Consumer Group Opposes Joint Venture Controlling Imported LNG Supply for Power Generation

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The Power for People Coalition Challenges Joint Venture in the Energy Sector

The Power for People Coalition (P4P), an energy watchdog group, has announced its intention to challenge the joint venture between San Miguel Corp., Manila Electric Co. (Meralco), and Aboitiz Power Corp. This joint venture aims to control the supply of imported liquefied natural gas (LNG) used for power generation in the Philippines. The P4P believes that this move will drive up electricity costs for consumers.

Speaking in Filipino, P4P convener Gerry Arances stated that the coalition is currently studying the possibility of opposing the agreement once it is lodged with the Energy Regulatory Commission (ERC). Additionally, Arances mentioned that the group is likely to file a complaint before the Philippine Competition Commission (PCC). The goal of these actions is to defend electric consumers’ rights to clean and affordable energy.

Arances emphasized that questioning the joint venture is a crucial step in protecting consumers from an endless cycle of power rate hikes. The LNG facility in Batangas, operated by the joint venture, will handle imported LNG, which is a more expensive fuel for power generation. Arances highlighted that the completion of the merger and acquisition of the LNG power plants will result in increased electricity rates, severely impacting consumers. He pointed out that imported LNG is costlier due to pass-on charges, including freight costs at dollar rates in world markets. As a result, power rates are expected to rise compared to the use of coal.

The P4P also expressed concerns about the timing of the joint venture agreement. This agreement coincided with Meralco awarding 2.4 gigawatts worth of new power supply agreements to two plants owned by its partners in the LNG venture. Through this deal, Meralco will acquire a 40 percent stake in the Ilijan LNG power plant and Excellent Energy Resources LNG power plant, effectively making the distribution utility the owner of these power plants.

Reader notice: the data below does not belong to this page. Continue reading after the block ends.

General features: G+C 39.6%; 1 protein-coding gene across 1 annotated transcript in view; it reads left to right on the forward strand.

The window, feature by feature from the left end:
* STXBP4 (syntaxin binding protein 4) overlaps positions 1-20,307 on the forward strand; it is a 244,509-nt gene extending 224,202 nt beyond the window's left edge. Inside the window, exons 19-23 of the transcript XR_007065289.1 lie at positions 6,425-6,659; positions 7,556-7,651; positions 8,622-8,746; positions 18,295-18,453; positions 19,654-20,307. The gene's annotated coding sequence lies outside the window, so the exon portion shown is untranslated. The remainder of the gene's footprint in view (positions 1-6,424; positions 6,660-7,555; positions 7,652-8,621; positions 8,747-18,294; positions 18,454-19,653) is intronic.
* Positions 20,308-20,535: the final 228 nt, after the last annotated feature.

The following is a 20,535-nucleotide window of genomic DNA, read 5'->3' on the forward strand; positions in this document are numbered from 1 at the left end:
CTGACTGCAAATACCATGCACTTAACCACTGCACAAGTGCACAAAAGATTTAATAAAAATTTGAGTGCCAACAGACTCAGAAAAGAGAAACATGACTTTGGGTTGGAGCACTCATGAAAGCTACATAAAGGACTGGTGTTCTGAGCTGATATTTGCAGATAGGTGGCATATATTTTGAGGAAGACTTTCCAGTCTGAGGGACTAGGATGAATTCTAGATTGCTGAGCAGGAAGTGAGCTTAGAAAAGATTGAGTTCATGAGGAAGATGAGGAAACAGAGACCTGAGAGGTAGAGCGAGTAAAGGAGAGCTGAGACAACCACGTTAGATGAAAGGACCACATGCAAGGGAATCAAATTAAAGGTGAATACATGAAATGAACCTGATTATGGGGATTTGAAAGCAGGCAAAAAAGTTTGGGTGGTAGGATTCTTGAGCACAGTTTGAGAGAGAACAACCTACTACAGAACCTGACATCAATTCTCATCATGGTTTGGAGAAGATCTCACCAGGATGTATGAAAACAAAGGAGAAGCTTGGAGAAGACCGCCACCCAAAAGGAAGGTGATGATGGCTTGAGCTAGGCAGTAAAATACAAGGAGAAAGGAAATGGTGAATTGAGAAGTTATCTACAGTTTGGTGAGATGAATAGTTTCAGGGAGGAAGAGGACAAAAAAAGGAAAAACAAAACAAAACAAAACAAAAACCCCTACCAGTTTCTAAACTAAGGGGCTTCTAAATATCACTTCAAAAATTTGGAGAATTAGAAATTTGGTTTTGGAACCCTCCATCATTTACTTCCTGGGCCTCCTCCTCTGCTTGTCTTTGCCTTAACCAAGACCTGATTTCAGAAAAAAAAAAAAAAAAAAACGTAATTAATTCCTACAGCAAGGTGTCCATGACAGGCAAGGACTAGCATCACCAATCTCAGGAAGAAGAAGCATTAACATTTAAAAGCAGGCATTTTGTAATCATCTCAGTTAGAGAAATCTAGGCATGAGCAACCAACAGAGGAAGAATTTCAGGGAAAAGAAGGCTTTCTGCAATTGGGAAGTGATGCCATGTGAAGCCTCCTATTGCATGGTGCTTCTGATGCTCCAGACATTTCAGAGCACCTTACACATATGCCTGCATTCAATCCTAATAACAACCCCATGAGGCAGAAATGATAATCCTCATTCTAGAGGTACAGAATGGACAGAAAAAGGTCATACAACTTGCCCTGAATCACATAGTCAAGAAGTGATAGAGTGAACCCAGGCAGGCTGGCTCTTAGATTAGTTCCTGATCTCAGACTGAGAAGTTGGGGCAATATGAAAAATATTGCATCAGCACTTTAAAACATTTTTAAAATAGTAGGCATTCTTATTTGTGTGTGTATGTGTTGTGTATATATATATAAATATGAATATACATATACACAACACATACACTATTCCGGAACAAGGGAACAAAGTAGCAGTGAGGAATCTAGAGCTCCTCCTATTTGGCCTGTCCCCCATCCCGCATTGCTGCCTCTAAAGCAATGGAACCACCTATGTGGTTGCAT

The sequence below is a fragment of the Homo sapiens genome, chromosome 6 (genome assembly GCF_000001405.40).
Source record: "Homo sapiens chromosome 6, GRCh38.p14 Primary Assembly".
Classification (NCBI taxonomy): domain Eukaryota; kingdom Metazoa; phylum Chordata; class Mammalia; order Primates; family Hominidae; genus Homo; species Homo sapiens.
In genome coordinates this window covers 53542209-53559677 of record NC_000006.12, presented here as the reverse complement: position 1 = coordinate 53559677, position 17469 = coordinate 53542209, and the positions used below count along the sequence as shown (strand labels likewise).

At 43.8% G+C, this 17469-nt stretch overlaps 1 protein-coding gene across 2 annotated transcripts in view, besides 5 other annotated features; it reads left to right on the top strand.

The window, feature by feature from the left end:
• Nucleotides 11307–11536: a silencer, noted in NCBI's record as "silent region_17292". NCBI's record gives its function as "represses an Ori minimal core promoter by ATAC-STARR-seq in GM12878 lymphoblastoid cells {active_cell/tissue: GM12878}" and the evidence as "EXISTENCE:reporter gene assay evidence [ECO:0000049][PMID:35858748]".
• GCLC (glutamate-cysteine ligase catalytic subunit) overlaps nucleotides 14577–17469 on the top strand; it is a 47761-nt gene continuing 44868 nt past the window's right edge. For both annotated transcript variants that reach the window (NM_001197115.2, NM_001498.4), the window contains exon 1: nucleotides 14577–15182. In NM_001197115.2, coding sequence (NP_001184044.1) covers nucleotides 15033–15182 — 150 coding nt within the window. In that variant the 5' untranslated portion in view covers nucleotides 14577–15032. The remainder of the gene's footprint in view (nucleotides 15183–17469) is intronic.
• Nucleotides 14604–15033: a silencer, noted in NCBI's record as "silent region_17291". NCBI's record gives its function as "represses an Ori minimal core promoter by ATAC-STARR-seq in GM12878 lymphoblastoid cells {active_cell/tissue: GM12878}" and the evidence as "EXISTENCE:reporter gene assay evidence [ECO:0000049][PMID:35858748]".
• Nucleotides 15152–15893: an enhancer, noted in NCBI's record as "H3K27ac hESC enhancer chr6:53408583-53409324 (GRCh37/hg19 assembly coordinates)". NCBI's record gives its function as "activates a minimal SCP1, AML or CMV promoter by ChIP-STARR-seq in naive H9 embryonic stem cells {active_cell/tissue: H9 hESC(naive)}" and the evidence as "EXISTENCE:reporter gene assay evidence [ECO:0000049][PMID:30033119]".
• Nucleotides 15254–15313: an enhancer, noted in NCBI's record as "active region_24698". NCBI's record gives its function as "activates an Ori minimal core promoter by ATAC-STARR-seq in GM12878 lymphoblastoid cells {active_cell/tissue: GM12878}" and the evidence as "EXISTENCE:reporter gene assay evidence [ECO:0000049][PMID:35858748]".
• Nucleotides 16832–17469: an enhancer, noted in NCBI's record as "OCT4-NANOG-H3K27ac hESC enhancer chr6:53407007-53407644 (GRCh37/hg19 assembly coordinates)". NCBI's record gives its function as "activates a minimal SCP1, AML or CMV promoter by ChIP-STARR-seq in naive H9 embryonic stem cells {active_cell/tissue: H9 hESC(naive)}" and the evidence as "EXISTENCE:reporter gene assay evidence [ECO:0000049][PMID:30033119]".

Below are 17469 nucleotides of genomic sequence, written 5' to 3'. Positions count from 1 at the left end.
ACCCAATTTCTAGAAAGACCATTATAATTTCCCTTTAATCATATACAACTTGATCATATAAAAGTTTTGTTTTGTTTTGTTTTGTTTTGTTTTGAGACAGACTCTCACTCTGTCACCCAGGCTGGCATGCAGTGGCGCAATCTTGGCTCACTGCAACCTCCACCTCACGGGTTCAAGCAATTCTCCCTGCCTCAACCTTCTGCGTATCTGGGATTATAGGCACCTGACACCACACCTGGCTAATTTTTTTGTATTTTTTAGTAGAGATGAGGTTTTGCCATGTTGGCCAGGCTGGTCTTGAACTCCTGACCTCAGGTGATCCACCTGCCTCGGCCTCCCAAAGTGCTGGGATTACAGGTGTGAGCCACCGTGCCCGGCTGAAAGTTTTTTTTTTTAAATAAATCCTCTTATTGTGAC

Arances criticized Meralco’s actions, stating that in January, the company allocated 80 percent of its new power requirements to these two San Miguel Corp. gas plants. He argued that the terms of these agreements are disadvantageous to consumers. Arances further revealed that Meralco had intended to buy these plants all along, directly benefiting from the expensive costs of fuel passed on to consumers. He described this as “robbery in broad daylight.”

In addition to the concerns raised by the P4P, it is important to note that LNG is prone to price increases due to its vulnerability to global market forces. The P4P referred to the experience in the United States as evidence of this trend. Imported LNG, according to their data, is costlier than coal due to pass-on charges and freight costs in world markets. These factors contribute to the anticipated rise in power rates.

The P4P’s challenge to the joint venture and their efforts to protect consumers’ rights reflect their commitment to ensuring fair and affordable energy for all. By questioning the agreement and raising awareness about the potential consequences, they aim to safeguard the interests of electric consumers in the Philippines. As the situation unfolds, it remains to be seen how the Energy Regulatory Commission and the Philippine Competition Commission will respond to the P4P’s actions and concerns.

Source: The Manila Times

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